Craft Invaders, Sarah Whiting gives us 10 reasons why you should visit a Pick Your Own farm this summer holidays. Plus, find out how to make your own jam with her special recipe guide.
One of my favourite childhood memories will always be picking fruit at the local ‘Pick Your Own’ farm.
I say picking, what I actually remember most is the fantastic taste of the sweet, juicy strawberries and hiding with my brother between the giant rows of corn while my mother did most of the hard work. Filling baskets full of produce to take home and freeze or turn into jars of wonderfully sticky and fragrant jam.
PYO farms started to pop up in the UK between the 1950’s and 1970’s as small farms diversified in response to the dramatic rise of supermarket shopping and imports coming in from abroad. Selling at the gate ensured their own survival while offering a lovely family activity which would become a treasured memory for many.
As well as the beautiful soft fruits that they are famous for, many PYO farms also offer a fabulous range of vegetables, orchard fruits, flowers, pumpkins, and Christmas trees, so it is worth checking your local one out.
10 reasons to visit a Pick Your Own farm
Children can run free and enjoy the rural surroundings
Kids will learn where their fruit and vegetables come from
You can pick when the produce is at its best and perfectly ripe
Picking yourself means the freshest produce that hasn’t be handled by anyone else
What you pick will be cheaper and far better quality than if you buy it in shops
Gives you the opportunity to pick the large quantities needed for jam making
Gives you access to varieties of fruit such as Loganberries, Tayberries, Gooseberries and Currants which often don't make it into the shops
It’s a great way to reduce food miles and support your local farmers
You can avoid all the packaging and chemicals involved with packing that the supermarkets use to keep their produce fresh
And most important of all, it is an experience your family will always have fond memories of.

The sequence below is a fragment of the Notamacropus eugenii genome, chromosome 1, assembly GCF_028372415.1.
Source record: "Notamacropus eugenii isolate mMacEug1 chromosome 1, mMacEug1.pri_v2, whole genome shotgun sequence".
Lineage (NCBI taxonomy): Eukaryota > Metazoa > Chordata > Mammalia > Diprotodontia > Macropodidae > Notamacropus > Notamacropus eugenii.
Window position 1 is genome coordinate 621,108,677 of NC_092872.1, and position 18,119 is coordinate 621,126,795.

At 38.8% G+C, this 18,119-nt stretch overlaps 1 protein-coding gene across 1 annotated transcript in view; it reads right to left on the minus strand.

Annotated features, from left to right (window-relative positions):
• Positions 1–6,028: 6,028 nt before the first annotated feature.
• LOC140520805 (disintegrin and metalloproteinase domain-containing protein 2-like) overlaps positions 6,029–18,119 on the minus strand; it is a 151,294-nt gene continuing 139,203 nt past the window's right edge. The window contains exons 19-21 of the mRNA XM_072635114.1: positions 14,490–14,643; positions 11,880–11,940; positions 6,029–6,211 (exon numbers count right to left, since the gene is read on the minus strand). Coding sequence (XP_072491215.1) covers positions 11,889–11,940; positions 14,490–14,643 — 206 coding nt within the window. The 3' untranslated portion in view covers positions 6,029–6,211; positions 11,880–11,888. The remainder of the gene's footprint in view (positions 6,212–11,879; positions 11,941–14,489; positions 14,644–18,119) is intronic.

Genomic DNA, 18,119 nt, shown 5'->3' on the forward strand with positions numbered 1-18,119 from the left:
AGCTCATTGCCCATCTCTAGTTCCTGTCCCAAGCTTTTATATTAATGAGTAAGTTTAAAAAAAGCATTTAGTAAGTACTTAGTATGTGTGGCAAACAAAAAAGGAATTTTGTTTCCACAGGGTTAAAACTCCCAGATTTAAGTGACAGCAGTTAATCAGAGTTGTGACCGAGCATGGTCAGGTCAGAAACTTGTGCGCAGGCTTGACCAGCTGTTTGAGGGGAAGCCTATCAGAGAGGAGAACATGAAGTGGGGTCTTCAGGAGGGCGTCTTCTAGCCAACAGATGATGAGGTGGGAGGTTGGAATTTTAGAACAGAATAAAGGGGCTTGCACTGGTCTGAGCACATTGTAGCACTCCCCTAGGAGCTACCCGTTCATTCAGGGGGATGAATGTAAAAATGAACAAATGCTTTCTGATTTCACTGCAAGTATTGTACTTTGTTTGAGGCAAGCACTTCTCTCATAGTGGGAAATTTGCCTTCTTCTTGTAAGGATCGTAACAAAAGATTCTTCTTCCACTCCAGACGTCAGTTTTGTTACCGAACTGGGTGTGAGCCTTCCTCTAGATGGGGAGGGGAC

How to pick fruit
Part the leaves with your hands to look for hidden berries ready for picking.
Select firm, red berries. A little white is perfectly OK as the flavour tends to be a bit sharper and will last longer in the fridge.
Grasp the stem just above the berry and sever the stem with pressure from your thumbnail. Pull with a slight twisting motion.
Strawberries will keep refrigerated for about 3-4 days.
To freeze - cut off the stems and green tops, quarter and freeze. They should keep for about 2-3 months although they may lose their shape once defrosted.
Harvest whole trusses, rather than individual berries. They’re ready to pick when they’ve coloured up but are still firm and shiny.
Pick currants on a dry day, as wet currants will quickly go mouldy.
Store unwashed bunches of currants in the fridge for up to five days. Blackcurrants, redcurrants and whitecurrants all freeze well.
To prepare currants, strip them from the stalks by pushing a fork down the length of each bunch.
The best fruit is usually hiding under the leaves. Tying a basket around your waist will leave your other hand free to brush the leaves aside while picking.
Gently grasp the berry with your fingers and thumb, and tug gently.
If it is ripe, it will come off easily in your hand, leaving the centre part attached to the stem.
Raspberries freeze well and keep both flavour and shape.
Gooseberries are a sturdy fruit, so you can pick them into any sized container.
Wear gloves while you pick to protect your hands from the thorns.
Gooseberries freeze really well. Don’t bother to ‘top and tail’ the end of the fruit before freezing; it’s easier to do so when they’re frozen.
How to make strawberry jam
1 kg strawberries
1 kg jam sugar (which has added pectin) or 1kg granulated sugar plus the juice of one lemon.
Place the fruit, sugar and lemon juice (if using) into a large heavy-based saucepan. Heat gently to allow the sugar to dissolve. Once dissolved, bring to the boil and cook for 10-15 minutes until the jam has reached its setting point. Turn off the heat and leave to stand for 10 minutes, before carefully pouring into warm, sterilised jars.
To test if you have reached the setting point: Place a teaspoon of jam onto a cold saucer and leave to cool. Push a finger gently through the jam – if the surface wrinkles then the setting point has been reached.
This recipe will make 4-5 jars of jam and raspberries can be substituted for the strawberries.